Třebíč – A UNESCO Two-for-One

The north bank of the Jihlava river with the UNESCO listed Jewish Quarter and St. Procopius' Basilica.
The north bank of the Jihlava river with the UNESCO listed Jewish Quarter and St. Procopius’ Basilica.

A Hub in the Highlands

Sitting astride the Jihlava river in the south central part of the Vysočina highlands region, you’ll find the city of Třebíč. The second largest city in Vysočina, Třebíč rose to prominence and great importance historically and retains a good deal of importance as a regional centre today.

The town site traces its history back to a Benedictine monastery built in the area in the 1100s. The first documented use of the town name, Třebíč, occured in 1277. The town grew prosperous as a centre of culture, commerce and religion though it lost its status as an abbey town and a great deal of its religious influence in 1468 when it was all but destroyed by the Hungarian army at the beginning of the Bohemian War.

Třebíč did recover from that misfortune and take back much of its non religious influence. Today, the city of around 40,000 inhabitants is a well connected hub of transportation and business in the region.

Anterior view of St. Procopius' Basilica and the Vysočina regional museum which adjoins it.
Anterior view of St. Procopius’ Basilica and the Vysočina regional museum which adjoins it.

Třebíč and UNESCO

The main tourism draw to Třebíč is the city’s two UNESCO listed sites; the Jewish Quarter and St. Procopius’ Basilica. The two sites were added to the list together in 2003; part of their significance is in their adjacent positioning to each other, signifying peaceful co-existence of the two religious groups in the city’s history.

The basilica is built on land previously occupied by the Benedictine monastery which predated the town. The monastery saw several renovations and fortifications in it’s lifetime. The basilica itself was built between 1240 and 1260 and incorporated sections of the monastery.

A primary factor in the basilica’s UNESCO listing is in its architectural value; many aspects of its structure are nothing short of amazing given the era it was built in.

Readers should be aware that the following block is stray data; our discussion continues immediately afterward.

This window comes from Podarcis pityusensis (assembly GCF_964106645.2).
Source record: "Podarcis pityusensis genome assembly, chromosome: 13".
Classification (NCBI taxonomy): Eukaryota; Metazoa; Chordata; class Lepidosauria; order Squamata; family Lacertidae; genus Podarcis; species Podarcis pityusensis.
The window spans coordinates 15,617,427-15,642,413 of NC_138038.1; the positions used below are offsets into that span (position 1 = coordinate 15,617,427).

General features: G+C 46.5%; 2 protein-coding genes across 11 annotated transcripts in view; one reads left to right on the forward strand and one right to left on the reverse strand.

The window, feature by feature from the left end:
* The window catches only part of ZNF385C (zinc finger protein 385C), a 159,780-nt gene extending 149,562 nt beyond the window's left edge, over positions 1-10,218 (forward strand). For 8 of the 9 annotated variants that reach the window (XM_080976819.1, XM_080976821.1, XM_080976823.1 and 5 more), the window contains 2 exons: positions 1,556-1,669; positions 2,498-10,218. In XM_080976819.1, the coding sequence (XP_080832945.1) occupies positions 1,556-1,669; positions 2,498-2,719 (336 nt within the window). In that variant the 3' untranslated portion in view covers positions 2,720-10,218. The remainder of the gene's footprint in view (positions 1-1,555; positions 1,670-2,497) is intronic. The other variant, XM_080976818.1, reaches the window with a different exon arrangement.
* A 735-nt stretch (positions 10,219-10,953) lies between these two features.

An evening view of one of the many small streets in the Jewish Quarter.
An evening view of one of the many small streets in the Jewish Quarter.

The city’s other UNESCO site, the Jewish Quarter, consists of over 100 houses plus two synagogues and a cemetery. It is considered one of the best preserved Jewish ghettos in Europe while the cemetery is one of the largest and best preserved in the Czech Republic.

Třebíč had been known for a strong Jewish population that had first been documented as early as 1338, though the present Jewish Quarter is not the location of the early Jewish community of the city. Through the early 20th century, the Jewish population went into decline and the Holocaust of World War Two decimated what was left of the community.

The Jewish Quarter is currently the only Jewish specific monument on the UNESCO list outside of Israel.

Beyond the city’s own UNESCO sites, Třebíč is located within a few hours travel time of several other UNESCO points scattered between the Czech Republic and Austria; these include two other points in Vysočina itself: Telč and Žd’ár nad Sázavou.

If you like to gear your holiday around UNESCO themes, Třebíč would serve you well as a point of primary accommodation.

The sgraffito facade of the Renaissance era Painted House on the city's main square.
The sgraffito facade of the Renaissance era Painted House on the city’s main square.

A Feel for the Town

Beyond the basilica and Jewish sites, Třebíč comes across as a decidedly non-touristy, working class city that exists primarily for its own citizens. This is not to level a criticism at the city, in fact such qualities can be a benefit if you’ve just spent your day at a point of higher tourist activity and need a laid back place to unwind.

Třebíč is just such a laid back place. It’s large enough to offer a decent selection of restaurants and food markets as well as lodgings of various categories. It’s also well connected enough by rail and bus lines to nearby tourist points, that it doesn’t need to be that touristy itself. In fact, it’s the sort of place that serves very well as a hub to make smaller trips from.

It also must be kept in mind that Vysočina’s greatest attractions are not found in its towns, but in the well protected natural areas that surround them and there’s plenty of natural attractions not far from Třebíč.

A look over the Jihlava river from a viewing point above the city.
A look over the Jihlava river from a viewing point above the city.

Learning More and Paying a Visit

If you wish to know more of what Třebíč has to offer and what other places are reachable from it, look no further than the city’s well organized and multilingual tourism website:

http://www.visittrebic.eu/

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